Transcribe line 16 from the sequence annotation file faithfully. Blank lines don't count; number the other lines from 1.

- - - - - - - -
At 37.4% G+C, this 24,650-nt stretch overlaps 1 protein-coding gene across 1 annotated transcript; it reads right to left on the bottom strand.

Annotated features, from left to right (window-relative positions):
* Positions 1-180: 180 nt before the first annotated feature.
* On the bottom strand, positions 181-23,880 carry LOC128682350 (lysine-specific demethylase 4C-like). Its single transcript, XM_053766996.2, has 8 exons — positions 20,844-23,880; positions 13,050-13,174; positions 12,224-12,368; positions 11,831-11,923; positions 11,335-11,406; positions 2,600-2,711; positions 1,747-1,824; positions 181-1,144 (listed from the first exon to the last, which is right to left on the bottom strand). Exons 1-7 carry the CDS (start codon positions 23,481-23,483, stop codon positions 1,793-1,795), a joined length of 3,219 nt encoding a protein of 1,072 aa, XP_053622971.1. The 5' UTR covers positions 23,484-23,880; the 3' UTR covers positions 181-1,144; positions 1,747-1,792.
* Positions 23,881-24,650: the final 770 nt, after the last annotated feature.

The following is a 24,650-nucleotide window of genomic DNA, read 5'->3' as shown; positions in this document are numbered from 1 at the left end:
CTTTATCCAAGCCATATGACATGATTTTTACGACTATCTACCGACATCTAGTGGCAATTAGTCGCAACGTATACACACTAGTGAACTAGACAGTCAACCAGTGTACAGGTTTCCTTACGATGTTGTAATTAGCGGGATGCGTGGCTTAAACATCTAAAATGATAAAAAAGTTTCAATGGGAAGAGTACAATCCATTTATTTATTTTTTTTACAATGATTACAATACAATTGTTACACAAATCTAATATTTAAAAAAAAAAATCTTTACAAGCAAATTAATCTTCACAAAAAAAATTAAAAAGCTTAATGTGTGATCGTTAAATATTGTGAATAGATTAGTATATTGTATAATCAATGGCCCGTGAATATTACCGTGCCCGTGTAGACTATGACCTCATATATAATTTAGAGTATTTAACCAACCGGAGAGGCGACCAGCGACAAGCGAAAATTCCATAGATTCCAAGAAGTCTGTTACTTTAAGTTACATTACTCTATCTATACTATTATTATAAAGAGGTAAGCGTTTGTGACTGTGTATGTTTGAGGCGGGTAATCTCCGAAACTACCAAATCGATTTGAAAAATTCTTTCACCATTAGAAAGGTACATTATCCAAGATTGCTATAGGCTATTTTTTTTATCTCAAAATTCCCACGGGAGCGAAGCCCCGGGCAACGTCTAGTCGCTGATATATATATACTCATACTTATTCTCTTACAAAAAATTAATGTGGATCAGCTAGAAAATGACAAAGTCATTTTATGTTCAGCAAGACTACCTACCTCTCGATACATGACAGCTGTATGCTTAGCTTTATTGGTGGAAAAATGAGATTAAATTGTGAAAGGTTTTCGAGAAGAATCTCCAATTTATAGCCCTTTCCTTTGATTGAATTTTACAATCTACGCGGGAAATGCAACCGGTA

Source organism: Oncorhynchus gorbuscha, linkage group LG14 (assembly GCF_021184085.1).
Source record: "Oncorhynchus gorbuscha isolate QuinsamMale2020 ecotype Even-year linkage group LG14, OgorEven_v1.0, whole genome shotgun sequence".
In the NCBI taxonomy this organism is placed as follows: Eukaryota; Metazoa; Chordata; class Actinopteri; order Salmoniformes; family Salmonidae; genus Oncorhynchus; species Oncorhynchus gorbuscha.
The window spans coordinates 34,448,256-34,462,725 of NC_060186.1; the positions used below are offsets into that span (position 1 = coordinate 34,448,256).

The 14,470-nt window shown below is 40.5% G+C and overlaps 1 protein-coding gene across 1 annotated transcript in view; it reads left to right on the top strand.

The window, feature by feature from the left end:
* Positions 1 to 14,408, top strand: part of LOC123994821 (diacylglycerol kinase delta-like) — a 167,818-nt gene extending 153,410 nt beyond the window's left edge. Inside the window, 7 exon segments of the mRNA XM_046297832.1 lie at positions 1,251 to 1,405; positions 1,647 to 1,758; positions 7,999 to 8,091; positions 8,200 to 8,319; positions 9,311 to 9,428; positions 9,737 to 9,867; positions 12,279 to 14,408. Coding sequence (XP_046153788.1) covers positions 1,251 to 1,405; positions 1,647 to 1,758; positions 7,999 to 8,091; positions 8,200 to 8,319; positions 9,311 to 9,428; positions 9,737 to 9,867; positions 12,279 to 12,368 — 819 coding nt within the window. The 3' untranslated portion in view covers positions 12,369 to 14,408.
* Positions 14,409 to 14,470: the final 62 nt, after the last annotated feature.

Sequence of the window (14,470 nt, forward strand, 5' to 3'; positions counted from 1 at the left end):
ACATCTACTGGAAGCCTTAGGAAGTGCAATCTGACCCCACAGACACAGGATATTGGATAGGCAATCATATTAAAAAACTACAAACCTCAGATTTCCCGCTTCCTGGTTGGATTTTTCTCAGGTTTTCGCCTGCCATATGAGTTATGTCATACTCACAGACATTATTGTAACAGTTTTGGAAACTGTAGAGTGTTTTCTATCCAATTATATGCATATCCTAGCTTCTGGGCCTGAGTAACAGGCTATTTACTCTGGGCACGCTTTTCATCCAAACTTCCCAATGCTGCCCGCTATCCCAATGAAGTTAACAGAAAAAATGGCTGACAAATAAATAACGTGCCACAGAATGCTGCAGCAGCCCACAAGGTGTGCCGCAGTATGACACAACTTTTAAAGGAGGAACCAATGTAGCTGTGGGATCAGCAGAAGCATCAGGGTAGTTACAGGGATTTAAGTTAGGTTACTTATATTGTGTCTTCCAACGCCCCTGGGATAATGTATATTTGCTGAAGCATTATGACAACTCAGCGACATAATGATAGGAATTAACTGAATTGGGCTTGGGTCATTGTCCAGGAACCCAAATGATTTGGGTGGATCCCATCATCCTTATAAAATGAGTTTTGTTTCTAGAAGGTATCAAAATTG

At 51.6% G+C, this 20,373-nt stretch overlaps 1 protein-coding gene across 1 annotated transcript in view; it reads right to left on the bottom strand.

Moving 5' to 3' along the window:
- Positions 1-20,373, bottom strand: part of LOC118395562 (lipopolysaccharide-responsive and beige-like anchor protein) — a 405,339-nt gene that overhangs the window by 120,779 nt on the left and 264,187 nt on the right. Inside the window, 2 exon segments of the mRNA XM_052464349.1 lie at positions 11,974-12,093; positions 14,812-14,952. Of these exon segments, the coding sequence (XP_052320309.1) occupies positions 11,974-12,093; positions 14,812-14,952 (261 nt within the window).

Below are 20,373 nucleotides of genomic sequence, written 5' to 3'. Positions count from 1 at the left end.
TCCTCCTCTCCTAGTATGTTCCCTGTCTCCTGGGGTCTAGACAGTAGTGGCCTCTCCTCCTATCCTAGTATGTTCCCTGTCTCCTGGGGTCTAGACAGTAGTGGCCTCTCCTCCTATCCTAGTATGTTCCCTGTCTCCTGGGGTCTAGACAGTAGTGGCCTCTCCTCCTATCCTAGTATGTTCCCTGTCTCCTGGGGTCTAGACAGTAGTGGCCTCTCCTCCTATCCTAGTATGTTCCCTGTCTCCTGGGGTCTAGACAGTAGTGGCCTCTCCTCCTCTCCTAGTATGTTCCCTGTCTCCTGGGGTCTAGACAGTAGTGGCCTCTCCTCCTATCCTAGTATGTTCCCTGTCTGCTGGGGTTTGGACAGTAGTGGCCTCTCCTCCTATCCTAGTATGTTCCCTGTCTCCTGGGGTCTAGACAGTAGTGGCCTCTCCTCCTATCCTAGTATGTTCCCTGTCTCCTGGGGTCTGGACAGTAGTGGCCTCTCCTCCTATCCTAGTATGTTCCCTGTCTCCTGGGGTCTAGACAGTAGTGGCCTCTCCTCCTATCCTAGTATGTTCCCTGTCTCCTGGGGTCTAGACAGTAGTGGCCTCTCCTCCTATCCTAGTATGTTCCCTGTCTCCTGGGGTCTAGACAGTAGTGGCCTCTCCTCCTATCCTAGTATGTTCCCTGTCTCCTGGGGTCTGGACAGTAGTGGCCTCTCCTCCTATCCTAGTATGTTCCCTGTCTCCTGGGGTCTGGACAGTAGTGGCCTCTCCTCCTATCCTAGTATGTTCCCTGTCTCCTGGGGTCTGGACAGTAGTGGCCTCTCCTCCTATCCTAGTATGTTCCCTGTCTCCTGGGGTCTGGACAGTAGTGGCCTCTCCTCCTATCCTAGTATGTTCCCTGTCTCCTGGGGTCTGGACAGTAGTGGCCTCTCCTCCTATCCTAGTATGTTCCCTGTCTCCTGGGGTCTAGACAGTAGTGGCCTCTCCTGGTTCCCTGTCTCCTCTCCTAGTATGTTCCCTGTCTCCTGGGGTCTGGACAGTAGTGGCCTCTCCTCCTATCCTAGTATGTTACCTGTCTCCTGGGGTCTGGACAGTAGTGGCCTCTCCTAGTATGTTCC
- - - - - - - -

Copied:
Sequence of the window (14,470 nt, forward strand, 5' to 3'; positions counted from 1 at the left end):